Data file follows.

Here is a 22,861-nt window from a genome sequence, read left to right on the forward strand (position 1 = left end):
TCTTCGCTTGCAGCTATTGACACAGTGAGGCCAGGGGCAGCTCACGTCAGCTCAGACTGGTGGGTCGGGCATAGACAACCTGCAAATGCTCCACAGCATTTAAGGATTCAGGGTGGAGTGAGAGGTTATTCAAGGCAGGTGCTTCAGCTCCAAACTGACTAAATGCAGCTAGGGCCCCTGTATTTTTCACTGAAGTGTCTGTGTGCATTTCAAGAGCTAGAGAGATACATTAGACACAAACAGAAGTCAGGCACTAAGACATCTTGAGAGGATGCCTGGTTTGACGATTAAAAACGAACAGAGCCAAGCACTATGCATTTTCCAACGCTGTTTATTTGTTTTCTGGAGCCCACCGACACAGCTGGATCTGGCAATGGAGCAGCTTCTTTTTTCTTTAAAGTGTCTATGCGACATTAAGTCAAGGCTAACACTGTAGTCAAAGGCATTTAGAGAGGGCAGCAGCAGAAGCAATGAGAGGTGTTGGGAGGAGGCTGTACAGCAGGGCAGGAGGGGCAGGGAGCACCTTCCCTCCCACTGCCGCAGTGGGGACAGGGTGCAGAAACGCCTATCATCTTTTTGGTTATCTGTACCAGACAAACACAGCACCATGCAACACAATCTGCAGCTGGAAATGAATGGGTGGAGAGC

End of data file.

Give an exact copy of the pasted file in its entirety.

Here is a 22,861-nt window from a genome sequence, read left to right on the forward strand (position 1 = left end):
TCTTCGCTTGCAGCTATTGACACAGTGAGGCCAGGGGCAGCTCACGTCAGCTCAGACTGGTGGGTCGGGCATAGACAACCTGCAAATGCTCCACAGCATTTAAGGATTCAGGGTGGAGTGAGAGGTTATTCAAGGCAGGTGCTTCAGCTCCAAACTGACTAAATGCAGCTAGGGCCCCTGTATTTTTCACTGAAGTGTCTGTGTGCATTTCAAGAGCTAGAGAGATACATTAGACACAAACAGAAGTCAGGCACTAAGACATCTTGAGAGGATGCCTGGTTTGACGATTAAAAACGAACAGAGCCAAGCACTATGCATTTTCCAACGCTGTTTATTTGTTTTCTGGAGCCCACCGACACAGCTGGATCTGGCAATGGAGCAGCTTCTTTTTTCTTTAAAGTGTCTATGCGACATTAAGTCAAGGCTAACACTGTAGTCAAAGGCATTTAGAGAGGGCAGCAGCAGAAGCAATGAGAGGTGTTGGGAGGAGGCTGTACAGCAGGGCAGGAGGGGCAGGGAGCACCTTCCCTCCCACTGCCGCAGTGGGGACAGGGTGCAGAAACGCCTATCATCTTTTTGGTTATCTGTACCAGACAAACACAGCACCATGCAACACAATCTGCAGCTGGAAATGAATGGGTGGAGAGC